seems in line with the Congress’s aam admi approach.

With this soft stance towards Maoists emerging from within the ruling party,
the possibility of talks increases. But what can also be expected is the
machinations and maneuvers of all kinds of vested interests taking a
progressive, liberal-left stance in favour of talks and dialogue with the
government. To start with, one must notice that Singh’s appraisal of the
Maoists is not just the vintage socio-economic approach pitted against the
law and order approach attributed to Chidambaram. Crucially, Singh claims
that the Maoists are not really against corporate interests and it is in
portraying such a less-than-revolutionary face of the Maoists that he is
able to challenge the need and rationale of Operation Green Hunt against
them and argue for talks instead.

The aam admi faction seems to portray, fashion, appropriate Maoists in ways
that allow them to take on the hawkish faction – a mere ruling class game,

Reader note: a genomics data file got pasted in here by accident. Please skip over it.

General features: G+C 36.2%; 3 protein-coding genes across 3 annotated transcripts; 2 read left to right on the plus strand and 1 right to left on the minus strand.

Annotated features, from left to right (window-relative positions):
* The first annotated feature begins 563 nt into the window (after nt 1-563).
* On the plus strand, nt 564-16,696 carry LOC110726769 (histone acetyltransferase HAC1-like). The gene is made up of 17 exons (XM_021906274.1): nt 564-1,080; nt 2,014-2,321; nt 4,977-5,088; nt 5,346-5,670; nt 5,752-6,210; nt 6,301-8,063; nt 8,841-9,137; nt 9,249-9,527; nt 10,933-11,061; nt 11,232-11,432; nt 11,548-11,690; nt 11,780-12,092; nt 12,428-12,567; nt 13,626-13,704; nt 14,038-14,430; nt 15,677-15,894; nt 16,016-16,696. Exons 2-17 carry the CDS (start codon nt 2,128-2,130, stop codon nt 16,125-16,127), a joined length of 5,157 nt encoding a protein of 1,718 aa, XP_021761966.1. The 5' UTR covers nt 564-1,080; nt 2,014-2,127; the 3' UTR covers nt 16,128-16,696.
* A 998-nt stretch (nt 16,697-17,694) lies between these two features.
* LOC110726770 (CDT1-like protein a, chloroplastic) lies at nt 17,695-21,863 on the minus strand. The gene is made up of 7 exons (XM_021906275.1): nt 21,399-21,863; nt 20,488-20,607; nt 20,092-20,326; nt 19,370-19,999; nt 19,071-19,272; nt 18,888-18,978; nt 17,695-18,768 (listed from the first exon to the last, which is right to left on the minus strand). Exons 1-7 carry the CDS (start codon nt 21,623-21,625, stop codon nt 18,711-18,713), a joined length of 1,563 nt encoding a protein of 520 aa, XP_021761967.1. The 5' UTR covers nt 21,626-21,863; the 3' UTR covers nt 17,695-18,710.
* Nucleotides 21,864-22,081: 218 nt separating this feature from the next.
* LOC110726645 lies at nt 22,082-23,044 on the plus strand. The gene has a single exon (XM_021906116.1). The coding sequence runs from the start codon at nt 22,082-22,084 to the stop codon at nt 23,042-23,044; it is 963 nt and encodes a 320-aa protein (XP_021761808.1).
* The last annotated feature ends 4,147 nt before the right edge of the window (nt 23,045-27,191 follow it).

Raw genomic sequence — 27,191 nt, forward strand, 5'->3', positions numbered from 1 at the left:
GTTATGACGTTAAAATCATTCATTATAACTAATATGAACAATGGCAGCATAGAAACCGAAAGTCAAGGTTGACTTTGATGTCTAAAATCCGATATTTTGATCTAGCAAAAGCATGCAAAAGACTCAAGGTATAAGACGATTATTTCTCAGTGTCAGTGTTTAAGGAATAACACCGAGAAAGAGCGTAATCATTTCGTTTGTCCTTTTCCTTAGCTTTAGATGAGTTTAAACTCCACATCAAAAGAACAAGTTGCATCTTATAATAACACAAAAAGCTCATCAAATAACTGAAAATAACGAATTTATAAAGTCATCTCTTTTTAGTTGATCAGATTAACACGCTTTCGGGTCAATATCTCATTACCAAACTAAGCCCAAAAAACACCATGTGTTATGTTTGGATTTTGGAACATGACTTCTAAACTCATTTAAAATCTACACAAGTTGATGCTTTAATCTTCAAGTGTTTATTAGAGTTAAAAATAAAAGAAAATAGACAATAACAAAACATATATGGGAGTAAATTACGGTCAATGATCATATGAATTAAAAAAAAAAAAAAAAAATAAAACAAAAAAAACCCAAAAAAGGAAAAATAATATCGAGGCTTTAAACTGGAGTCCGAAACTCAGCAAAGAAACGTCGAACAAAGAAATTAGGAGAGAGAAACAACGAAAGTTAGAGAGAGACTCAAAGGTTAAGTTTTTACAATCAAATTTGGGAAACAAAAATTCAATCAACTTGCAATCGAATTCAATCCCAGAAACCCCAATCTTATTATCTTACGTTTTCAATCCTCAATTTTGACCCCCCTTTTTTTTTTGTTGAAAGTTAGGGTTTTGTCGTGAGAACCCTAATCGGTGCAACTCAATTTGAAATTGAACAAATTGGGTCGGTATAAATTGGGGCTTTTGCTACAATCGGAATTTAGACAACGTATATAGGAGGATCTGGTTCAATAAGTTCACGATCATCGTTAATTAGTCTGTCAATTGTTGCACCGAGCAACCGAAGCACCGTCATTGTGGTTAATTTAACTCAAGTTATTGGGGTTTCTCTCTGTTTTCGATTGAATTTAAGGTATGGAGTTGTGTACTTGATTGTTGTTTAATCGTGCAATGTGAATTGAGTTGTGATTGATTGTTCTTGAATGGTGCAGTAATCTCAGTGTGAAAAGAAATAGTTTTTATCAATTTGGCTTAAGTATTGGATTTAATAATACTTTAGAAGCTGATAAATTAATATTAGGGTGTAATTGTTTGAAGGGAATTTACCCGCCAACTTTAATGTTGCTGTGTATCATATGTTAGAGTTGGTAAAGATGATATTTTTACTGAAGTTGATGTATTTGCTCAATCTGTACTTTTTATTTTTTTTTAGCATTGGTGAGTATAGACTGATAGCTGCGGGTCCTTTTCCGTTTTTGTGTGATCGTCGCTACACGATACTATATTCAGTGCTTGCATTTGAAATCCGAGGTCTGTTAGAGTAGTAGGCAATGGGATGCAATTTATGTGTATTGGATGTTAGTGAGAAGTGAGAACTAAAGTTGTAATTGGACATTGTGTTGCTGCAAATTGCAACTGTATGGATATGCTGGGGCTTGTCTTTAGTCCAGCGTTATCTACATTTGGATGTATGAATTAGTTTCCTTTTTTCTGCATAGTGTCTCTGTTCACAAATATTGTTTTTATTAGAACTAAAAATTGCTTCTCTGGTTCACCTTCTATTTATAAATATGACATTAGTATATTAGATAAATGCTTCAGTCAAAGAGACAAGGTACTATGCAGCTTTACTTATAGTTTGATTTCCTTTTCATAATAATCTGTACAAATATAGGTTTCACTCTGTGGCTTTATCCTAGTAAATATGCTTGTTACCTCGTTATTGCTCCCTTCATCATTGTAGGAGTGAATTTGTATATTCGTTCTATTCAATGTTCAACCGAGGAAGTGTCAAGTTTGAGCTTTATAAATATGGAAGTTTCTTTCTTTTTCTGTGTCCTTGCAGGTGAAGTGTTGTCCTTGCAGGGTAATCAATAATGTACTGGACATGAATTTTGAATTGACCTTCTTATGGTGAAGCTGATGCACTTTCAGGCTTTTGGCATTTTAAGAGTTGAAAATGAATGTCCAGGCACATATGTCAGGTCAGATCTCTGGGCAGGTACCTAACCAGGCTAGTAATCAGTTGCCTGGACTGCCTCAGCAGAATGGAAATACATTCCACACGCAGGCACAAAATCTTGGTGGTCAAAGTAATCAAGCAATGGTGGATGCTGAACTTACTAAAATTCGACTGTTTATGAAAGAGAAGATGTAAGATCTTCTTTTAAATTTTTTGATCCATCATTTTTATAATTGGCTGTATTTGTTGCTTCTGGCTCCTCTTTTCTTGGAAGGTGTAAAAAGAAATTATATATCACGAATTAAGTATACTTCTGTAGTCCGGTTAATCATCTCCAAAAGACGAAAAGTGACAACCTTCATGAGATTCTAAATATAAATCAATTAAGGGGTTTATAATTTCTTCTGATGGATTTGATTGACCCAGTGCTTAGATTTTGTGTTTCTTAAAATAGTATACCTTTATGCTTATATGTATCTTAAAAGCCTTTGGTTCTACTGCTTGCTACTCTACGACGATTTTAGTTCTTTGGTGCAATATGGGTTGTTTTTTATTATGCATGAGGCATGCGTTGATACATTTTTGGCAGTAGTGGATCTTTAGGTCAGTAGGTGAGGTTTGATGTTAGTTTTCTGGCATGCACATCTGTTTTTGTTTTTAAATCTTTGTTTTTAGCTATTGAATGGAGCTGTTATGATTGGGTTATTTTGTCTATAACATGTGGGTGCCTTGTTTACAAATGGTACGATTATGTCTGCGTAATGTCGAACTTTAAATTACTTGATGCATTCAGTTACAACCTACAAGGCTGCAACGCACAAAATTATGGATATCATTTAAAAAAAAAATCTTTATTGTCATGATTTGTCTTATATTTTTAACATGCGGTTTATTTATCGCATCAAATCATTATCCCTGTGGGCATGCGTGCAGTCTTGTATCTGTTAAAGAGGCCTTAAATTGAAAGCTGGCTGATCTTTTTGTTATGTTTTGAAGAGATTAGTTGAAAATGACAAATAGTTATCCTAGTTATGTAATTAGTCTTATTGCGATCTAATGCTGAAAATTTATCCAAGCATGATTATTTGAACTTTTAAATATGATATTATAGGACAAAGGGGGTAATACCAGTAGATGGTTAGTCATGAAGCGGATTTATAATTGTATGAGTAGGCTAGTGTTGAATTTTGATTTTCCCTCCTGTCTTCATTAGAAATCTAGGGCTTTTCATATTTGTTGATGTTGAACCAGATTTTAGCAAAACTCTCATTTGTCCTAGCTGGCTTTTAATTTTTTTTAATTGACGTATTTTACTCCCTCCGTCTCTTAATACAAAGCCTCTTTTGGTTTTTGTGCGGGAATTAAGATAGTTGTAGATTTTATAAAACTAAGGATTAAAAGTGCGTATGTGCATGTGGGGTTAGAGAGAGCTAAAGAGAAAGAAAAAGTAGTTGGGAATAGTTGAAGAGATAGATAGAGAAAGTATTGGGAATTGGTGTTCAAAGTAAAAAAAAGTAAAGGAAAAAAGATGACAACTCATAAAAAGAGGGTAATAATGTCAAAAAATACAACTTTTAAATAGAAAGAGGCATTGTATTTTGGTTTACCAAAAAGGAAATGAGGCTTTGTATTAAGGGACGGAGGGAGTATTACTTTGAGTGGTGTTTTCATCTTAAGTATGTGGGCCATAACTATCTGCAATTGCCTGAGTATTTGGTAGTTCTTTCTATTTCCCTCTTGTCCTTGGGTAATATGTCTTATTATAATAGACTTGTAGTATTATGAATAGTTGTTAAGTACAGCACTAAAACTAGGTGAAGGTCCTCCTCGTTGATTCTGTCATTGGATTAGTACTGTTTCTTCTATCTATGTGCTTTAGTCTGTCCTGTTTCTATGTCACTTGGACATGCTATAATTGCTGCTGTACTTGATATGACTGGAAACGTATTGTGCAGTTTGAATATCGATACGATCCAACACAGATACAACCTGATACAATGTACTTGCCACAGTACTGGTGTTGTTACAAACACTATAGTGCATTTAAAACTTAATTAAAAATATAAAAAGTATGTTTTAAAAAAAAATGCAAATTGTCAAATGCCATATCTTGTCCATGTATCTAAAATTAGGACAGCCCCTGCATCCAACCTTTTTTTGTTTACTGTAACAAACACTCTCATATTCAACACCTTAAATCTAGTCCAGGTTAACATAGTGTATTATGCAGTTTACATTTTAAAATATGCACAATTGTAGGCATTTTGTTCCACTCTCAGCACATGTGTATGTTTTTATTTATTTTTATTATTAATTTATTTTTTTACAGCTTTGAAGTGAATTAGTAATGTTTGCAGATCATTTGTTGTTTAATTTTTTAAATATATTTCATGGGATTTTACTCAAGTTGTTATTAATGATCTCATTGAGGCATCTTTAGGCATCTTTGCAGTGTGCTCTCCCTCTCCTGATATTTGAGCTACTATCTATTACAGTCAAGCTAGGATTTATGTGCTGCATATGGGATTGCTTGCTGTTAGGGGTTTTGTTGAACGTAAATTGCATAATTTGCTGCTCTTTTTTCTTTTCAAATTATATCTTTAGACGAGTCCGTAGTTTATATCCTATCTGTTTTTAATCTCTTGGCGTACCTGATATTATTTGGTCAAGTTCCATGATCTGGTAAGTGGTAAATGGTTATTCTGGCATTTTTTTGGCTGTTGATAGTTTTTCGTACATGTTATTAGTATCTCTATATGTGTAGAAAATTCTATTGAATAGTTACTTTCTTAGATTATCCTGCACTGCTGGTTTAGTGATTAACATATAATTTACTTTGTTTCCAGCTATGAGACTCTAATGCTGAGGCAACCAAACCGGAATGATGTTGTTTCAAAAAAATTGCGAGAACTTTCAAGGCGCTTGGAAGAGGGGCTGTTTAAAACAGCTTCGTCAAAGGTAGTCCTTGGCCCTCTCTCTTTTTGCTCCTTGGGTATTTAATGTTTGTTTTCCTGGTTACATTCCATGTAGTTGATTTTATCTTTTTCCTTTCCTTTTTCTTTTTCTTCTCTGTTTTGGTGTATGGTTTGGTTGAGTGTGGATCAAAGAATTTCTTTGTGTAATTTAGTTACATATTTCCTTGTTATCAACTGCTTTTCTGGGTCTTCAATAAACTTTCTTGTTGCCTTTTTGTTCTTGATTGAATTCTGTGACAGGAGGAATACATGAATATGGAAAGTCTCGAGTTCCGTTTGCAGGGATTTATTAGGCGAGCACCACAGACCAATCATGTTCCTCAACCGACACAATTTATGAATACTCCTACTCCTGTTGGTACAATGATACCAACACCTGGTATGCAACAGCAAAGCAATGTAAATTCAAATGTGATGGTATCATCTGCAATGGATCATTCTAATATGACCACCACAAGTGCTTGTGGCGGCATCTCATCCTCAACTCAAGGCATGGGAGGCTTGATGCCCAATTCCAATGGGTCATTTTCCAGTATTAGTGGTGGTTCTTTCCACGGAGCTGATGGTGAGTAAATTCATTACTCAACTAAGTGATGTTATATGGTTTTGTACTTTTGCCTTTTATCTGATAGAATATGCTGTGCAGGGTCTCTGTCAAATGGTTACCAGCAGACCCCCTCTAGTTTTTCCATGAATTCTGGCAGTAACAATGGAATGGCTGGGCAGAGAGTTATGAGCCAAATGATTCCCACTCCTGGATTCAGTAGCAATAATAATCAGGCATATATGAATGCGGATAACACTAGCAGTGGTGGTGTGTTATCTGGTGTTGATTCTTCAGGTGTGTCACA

at one level. But is there a tacit suggestion here that talks can
materialise under pain of, one way or the other, rendering Maoists
less-than-revolutionary? If the Maoists are really serious about talks
should they then strike a tacit deal, ‘a gentleman’s agreement’ with the
pro-talk, aam admi faction within the Congress? Flipping the question
around, is this faction piggy-riding on the Maoists to settle their scores
with the hawkish faction? In any case, at a slight stretch, it seems not
utterly futile to ask: is Operation Civil Society silently at work scripting
what could be a ‘democratic liquidation’ of the Maoists? It is an ungrateful
question but also an ungrateful task, my task here, exploring it.

*The political terrain*

Marking the present politico-ideological terrain is of course the fact that
Singh’s views echo Congress’s, as in Sonia and Rahul Gandhi’s ‘progressive’
aam admi agenda of reaching out to the poor. Also Singh’s opposition to
Chidambaram’s line would find approval among a large section of what the
media has termed the jholawalas, lefties and NGOs. Chidambaram, on the other